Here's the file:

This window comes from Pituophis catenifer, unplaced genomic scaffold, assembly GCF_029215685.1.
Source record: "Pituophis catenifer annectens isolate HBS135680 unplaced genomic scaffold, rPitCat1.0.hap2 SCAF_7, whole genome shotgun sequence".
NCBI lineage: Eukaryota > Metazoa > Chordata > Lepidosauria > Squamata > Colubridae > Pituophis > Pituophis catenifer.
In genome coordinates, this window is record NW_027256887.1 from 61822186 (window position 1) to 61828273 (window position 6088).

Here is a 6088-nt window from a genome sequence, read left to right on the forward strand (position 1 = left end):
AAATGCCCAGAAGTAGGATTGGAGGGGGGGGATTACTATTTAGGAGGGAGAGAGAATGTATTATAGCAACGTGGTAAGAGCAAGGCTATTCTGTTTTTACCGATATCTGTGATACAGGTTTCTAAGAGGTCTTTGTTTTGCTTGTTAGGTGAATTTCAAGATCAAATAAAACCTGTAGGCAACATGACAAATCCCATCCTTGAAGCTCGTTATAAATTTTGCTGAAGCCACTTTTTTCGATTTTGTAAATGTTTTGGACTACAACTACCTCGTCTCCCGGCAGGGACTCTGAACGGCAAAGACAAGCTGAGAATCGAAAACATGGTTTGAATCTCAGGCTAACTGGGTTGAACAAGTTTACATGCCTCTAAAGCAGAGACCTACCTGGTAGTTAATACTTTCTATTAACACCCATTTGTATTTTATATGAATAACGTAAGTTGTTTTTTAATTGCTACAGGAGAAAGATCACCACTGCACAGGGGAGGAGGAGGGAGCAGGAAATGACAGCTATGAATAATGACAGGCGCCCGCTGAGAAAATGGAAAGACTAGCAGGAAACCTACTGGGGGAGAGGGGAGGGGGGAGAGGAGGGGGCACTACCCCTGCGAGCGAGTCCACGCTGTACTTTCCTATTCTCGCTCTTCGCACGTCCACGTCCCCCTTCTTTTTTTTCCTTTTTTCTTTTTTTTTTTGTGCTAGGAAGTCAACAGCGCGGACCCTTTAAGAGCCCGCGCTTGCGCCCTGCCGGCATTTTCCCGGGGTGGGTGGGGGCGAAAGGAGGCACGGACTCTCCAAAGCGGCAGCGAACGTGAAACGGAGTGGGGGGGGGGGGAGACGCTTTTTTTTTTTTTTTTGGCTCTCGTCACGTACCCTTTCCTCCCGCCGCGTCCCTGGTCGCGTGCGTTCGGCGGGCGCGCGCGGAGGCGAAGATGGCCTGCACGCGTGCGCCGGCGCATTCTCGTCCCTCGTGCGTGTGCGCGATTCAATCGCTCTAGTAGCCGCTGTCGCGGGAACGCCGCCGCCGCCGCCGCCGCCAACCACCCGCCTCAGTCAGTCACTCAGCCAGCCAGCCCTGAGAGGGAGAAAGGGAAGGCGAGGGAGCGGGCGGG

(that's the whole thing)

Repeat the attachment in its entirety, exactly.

This window comes from Pituophis catenifer, unplaced genomic scaffold, assembly GCF_029215685.1.
Source record: "Pituophis catenifer annectens isolate HBS135680 unplaced genomic scaffold, rPitCat1.0.hap2 SCAF_7, whole genome shotgun sequence".
NCBI lineage: Eukaryota > Metazoa > Chordata > Lepidosauria > Squamata > Colubridae > Pituophis > Pituophis catenifer.
In genome coordinates, this window is record NW_027256887.1 from 61822186 (window position 1) to 61828273 (window position 6088).

Here is a 6088-nt window from a genome sequence, read left to right on the forward strand (position 1 = left end):
AAATGCCCAGAAGTAGGATTGGAGGGGGGGGATTACTATTTAGGAGGGAGAGAGAATGTATTATAGCAACGTGGTAAGAGCAAGGCTATTCTGTTTTTACCGATATCTGTGATACAGGTTTCTAAGAGGTCTTTGTTTTGCTTGTTAGGTGAATTTCAAGATCAAATAAAACCTGTAGGCAACATGACAAATCCCATCCTTGAAGCTCGTTATAAATTTTGCTGAAGCCACTTTTTTCGATTTTGTAAATGTTTTGGACTACAACTACCTCGTCTCCCGGCAGGGACTCTGAACGGCAAAGACAAGCTGAGAATCGAAAACATGGTTTGAATCTCAGGCTAACTGGGTTGAACAAGTTTACATGCCTCTAAAGCAGAGACCTACCTGGTAGTTAATACTTTCTATTAACACCCATTTGTATTTTATATGAATAACGTAAGTTGTTTTTTAATTGCTACAGGAGAAAGATCACCACTGCACAGGGGAGGAGGAGGGAGCAGGAAATGACAGCTATGAATAATGACAGGCGCCCGCTGAGAAAATGGAAAGACTAGCAGGAAACCTACTGGGGGAGAGGGGAGGGGGGAGAGGAGGGGGCACTACCCCTGCGAGCGAGTCCACGCTGTACTTTCCTATTCTCGCTCTTCGCACGTCCACGTCCCCCTTCTTTTTTTTCCTTTTTTCTTTTTTTTTTTGTGCTAGGAAGTCAACAGCGCGGACCCTTTAAGAGCCCGCGCTTGCGCCCTGCCGGCATTTTCCCGGGGTGGGTGGGGGCGAAAGGAGGCACGGACTCTCCAAAGCGGCAGCGAACGTGAAACGGAGTGGGGGGGGGGGGAGACGCTTTTTTTTTTTTTTTTGGCTCTCGTCACGTACCCTTTCCTCCCGCCGCGTCCCTGGTCGCGTGCGTTCGGCGGGCGCGCGCGGAGGCGAAGATGGCCTGCACGCGTGCGCCGGCGCATTCTCGTCCCTCGTGCGTGTGCGCGATTCAATCGCTCTAGTAGCCGCTGTCGCGGGAACGCCGCCGCCGCCGCCGCCGCCAACCACCCGCCTCAGTCAGTCACTCAGCCAGCCAGCCCTGAGAGGGAGAAAGGGAAGGCGAGGGAGCGGGCGGG